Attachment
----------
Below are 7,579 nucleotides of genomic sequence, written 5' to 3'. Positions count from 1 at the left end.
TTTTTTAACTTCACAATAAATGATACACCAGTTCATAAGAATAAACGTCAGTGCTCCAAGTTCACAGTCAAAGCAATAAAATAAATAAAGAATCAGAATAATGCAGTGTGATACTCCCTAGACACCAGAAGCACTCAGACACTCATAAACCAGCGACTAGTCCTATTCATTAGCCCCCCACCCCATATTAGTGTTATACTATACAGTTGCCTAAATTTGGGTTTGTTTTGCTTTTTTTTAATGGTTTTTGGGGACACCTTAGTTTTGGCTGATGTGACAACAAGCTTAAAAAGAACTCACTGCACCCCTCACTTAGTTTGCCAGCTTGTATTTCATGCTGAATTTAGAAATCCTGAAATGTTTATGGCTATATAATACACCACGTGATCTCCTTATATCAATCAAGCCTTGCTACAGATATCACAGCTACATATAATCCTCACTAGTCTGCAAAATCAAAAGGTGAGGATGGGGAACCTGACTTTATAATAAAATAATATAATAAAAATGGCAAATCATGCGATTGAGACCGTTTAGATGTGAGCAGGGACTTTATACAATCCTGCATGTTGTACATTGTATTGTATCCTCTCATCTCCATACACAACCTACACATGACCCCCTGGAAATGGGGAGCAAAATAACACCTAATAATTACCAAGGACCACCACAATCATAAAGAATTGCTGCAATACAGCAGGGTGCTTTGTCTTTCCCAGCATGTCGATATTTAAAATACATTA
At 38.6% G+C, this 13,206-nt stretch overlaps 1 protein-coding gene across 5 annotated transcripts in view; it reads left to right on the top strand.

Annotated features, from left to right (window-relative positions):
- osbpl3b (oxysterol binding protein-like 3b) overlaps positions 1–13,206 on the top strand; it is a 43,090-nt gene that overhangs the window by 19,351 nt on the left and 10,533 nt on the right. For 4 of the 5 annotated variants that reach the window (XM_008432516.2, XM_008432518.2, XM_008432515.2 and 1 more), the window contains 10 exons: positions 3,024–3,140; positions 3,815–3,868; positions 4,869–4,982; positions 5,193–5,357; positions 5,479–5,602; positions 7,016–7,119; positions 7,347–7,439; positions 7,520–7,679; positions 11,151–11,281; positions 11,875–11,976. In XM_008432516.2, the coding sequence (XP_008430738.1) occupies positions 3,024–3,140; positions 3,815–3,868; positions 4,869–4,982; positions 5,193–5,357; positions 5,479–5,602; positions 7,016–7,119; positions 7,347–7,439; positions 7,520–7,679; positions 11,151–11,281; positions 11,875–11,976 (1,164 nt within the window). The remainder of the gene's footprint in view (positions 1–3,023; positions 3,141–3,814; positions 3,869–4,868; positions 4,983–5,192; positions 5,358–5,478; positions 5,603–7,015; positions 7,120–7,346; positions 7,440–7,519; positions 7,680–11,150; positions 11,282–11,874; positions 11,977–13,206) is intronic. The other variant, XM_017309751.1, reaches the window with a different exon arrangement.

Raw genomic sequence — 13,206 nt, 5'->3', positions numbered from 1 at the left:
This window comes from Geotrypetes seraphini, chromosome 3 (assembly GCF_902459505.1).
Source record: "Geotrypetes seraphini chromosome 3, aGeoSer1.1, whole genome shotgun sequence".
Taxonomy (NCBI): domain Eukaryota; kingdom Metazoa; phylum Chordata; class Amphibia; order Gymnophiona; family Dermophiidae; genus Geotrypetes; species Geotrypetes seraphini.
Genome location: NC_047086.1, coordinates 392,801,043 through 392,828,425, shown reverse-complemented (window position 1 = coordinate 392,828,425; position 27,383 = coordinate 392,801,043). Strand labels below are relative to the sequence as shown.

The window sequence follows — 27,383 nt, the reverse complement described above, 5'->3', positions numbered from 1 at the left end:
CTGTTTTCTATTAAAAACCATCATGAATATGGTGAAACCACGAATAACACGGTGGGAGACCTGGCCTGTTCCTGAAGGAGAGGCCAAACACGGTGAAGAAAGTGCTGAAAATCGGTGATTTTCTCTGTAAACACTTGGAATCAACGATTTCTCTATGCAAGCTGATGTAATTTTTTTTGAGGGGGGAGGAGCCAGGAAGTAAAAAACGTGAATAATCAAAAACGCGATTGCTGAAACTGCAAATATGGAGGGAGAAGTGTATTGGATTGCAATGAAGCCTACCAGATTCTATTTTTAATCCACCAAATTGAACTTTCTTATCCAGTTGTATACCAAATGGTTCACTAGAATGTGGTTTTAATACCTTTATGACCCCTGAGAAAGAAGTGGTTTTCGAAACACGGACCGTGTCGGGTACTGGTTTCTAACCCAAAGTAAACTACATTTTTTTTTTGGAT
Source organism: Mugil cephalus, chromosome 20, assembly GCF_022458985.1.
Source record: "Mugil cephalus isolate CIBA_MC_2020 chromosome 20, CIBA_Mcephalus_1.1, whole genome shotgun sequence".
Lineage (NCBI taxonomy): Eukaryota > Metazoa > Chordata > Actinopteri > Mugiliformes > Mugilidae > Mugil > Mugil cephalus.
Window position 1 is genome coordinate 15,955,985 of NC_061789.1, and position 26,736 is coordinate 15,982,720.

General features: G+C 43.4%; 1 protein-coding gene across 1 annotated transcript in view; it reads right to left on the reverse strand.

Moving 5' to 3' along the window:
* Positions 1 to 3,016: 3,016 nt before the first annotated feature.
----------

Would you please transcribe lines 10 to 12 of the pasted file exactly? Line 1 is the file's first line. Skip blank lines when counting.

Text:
Genome location: NC_047086.1, coordinates 392,801,043 through 392,828,425, shown reverse-complemented (window position 1 = coordinate 392,828,425; position 27,383 = coordinate 392,801,043). Strand labels below are relative to the sequence as shown.

The window sequence follows — 27,383 nt, the reverse complement described above, 5'->3', positions numbered from 1 at the left end:
CTGTTTTCTATTAAAAACCATCATGAATATGGTGAAACCACGAATAACACGGTGGGAGACCTGGCCTGTTCCTGAAGGAGAGGCCAAACACGGTGAAGAAAGTGCTGAAAATCGGTGATTTTCTCTGTAAACACTTGGAATCAACGATTTCTCTATGCAAGCTGATGTAATTTTTTTTGAGGGGGGAGGAGCCAGGAAGTAAAAAACGTGAATAATCAAAAACGCGATTGCTGAAACTGCAAATATGGAGGGAGAAGTGTATTGGATTGCAATGAAGCCTACCAGATTCTATTTTTAATCCACCAAATTGAACTTTCTTATCCAGTTGTATACCAAATGGTTCACTAGAATGTGGTTTTAATACCTTTATGACCCCTGAGAAAGAAGTGGTTTTCGAAACACGGACCGTGTCGGGTACTGGTTTCTAACCCAAAGTAAACTACATTTTTTTTTTGGAT